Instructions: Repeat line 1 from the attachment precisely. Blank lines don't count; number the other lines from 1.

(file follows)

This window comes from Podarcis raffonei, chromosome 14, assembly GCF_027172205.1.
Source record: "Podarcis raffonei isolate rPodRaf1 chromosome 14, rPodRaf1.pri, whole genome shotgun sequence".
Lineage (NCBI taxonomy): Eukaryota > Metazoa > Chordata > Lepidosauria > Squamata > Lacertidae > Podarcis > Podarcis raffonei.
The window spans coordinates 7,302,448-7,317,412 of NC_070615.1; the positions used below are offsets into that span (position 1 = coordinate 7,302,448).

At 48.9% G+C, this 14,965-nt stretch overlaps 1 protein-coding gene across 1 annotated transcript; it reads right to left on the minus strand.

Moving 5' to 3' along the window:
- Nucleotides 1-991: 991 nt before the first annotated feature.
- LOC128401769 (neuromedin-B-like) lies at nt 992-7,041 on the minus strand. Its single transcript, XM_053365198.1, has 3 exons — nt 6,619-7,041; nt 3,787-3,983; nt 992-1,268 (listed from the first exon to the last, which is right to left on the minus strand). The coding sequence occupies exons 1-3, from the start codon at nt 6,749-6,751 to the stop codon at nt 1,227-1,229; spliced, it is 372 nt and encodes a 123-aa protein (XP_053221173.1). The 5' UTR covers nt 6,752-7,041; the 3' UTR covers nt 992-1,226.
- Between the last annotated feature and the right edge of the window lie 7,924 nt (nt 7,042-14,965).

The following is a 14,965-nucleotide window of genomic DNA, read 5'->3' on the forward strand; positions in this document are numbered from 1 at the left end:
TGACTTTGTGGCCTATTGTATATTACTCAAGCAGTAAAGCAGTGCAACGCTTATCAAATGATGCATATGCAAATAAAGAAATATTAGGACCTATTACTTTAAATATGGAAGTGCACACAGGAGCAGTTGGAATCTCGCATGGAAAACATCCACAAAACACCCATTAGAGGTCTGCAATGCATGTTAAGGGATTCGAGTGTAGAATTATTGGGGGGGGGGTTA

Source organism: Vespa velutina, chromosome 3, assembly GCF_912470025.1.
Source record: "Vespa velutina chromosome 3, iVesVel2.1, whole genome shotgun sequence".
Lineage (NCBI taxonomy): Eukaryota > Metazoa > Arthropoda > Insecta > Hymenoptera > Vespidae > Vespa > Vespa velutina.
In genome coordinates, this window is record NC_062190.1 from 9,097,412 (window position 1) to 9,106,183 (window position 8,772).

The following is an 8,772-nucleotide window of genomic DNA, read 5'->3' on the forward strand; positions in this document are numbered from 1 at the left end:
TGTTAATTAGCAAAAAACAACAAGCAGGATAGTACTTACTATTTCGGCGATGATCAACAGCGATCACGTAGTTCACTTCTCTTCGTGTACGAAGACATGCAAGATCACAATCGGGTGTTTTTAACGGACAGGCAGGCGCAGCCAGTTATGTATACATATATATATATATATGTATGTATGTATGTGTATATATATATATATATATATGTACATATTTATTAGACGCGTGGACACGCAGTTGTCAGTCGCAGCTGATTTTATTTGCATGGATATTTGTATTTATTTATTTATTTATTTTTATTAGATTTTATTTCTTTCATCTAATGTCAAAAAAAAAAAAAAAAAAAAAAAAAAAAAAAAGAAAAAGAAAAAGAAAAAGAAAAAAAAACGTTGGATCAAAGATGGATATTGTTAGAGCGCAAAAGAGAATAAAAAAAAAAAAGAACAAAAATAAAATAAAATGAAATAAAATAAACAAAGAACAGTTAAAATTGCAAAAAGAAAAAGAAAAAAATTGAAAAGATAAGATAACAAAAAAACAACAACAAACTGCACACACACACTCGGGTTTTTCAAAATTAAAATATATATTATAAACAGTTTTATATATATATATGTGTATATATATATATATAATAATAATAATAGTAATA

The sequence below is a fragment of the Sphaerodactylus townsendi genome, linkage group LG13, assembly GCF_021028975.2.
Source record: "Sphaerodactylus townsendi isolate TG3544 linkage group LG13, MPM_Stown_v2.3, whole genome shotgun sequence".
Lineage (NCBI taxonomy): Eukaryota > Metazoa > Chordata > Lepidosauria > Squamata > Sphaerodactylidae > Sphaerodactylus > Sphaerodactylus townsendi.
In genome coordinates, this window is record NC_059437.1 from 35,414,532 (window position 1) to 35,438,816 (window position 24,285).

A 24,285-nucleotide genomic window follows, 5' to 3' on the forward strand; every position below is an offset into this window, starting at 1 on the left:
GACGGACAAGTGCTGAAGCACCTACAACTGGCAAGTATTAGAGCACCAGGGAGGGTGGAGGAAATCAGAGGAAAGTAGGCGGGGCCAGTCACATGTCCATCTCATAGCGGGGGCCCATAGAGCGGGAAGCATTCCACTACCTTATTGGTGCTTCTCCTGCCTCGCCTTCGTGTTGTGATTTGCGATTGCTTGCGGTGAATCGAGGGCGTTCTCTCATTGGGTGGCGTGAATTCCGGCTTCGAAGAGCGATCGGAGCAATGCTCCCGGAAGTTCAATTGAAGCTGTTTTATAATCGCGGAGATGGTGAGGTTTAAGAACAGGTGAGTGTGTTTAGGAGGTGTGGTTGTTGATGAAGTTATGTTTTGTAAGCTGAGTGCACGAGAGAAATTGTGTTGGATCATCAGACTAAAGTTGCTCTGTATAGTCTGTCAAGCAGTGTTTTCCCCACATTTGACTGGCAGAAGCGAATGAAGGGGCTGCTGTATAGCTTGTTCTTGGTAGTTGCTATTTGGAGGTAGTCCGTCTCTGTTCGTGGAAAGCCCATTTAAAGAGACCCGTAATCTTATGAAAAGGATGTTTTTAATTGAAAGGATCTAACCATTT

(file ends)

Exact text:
This window comes from Podarcis raffonei, chromosome 14, assembly GCF_027172205.1.